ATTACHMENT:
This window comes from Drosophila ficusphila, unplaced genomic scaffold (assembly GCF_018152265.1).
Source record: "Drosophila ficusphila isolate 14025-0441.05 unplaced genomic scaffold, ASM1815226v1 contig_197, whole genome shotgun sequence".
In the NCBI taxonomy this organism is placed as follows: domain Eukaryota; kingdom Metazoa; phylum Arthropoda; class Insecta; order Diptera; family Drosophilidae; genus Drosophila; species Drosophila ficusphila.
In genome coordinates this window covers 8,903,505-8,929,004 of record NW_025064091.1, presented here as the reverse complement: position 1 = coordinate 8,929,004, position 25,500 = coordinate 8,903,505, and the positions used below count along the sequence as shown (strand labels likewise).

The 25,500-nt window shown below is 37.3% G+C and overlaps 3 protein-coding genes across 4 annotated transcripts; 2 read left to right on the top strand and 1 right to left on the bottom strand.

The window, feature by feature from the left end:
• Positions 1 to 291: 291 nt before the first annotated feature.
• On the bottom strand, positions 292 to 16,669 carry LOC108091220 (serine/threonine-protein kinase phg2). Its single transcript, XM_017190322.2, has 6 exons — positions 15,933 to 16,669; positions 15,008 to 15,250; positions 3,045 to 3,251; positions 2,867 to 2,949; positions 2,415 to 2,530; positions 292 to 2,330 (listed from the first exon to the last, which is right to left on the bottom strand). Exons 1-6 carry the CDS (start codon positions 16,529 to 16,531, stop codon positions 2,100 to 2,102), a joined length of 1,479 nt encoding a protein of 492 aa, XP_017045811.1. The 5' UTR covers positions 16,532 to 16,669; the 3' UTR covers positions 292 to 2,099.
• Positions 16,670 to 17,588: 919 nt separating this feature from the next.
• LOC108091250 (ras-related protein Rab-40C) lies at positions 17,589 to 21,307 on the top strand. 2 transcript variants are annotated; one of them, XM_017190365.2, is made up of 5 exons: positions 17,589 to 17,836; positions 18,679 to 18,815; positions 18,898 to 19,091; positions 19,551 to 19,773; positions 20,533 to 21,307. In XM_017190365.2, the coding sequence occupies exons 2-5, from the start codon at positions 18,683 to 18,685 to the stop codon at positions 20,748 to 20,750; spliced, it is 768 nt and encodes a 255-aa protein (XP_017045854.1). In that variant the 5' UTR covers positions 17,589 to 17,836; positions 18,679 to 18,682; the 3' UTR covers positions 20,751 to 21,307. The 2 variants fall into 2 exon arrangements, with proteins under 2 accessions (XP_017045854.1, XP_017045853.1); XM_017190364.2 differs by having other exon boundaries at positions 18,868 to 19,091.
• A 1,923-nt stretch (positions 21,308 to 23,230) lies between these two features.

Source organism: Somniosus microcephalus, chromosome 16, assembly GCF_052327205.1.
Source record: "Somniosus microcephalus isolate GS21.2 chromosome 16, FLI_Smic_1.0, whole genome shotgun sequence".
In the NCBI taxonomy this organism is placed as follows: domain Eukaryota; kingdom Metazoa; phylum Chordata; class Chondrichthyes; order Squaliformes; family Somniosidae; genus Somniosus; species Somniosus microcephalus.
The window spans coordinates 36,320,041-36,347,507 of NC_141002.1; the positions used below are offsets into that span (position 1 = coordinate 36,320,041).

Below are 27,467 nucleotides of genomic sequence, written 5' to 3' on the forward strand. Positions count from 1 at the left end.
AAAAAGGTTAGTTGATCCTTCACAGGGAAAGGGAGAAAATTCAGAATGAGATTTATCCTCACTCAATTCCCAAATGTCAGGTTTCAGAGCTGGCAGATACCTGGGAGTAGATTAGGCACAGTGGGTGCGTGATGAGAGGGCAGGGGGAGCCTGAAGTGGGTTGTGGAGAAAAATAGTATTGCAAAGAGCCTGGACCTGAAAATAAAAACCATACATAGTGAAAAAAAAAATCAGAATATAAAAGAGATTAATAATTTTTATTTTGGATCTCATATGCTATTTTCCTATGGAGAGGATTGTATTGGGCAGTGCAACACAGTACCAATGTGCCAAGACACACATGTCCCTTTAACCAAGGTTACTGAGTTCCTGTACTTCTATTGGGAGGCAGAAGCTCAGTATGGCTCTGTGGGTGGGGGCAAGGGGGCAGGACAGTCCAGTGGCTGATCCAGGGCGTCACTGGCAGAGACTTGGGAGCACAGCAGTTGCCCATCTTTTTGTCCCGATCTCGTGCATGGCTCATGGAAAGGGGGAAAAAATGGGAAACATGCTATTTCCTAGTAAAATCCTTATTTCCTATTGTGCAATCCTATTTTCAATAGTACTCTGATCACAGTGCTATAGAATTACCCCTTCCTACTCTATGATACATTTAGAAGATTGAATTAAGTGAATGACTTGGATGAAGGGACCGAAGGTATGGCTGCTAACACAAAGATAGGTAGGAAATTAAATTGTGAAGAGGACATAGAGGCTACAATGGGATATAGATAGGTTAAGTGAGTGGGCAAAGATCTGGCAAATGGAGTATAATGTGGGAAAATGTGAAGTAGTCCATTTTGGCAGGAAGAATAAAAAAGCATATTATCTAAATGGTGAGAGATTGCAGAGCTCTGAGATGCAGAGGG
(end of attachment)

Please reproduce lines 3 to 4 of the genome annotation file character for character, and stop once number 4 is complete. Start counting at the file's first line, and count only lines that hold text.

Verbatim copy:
In the NCBI taxonomy this organism is placed as follows: domain Eukaryota; kingdom Metazoa; phylum Arthropoda; class Insecta; order Diptera; family Drosophilidae; genus Drosophila; species Drosophila ficusphila.
In genome coordinates this window covers 8,903,505-8,929,004 of record NW_025064091.1, presented here as the reverse complement: position 1 = coordinate 8,929,004, position 25,500 = coordinate 8,903,505, and the positions used below count along the sequence as shown (strand labels likewise).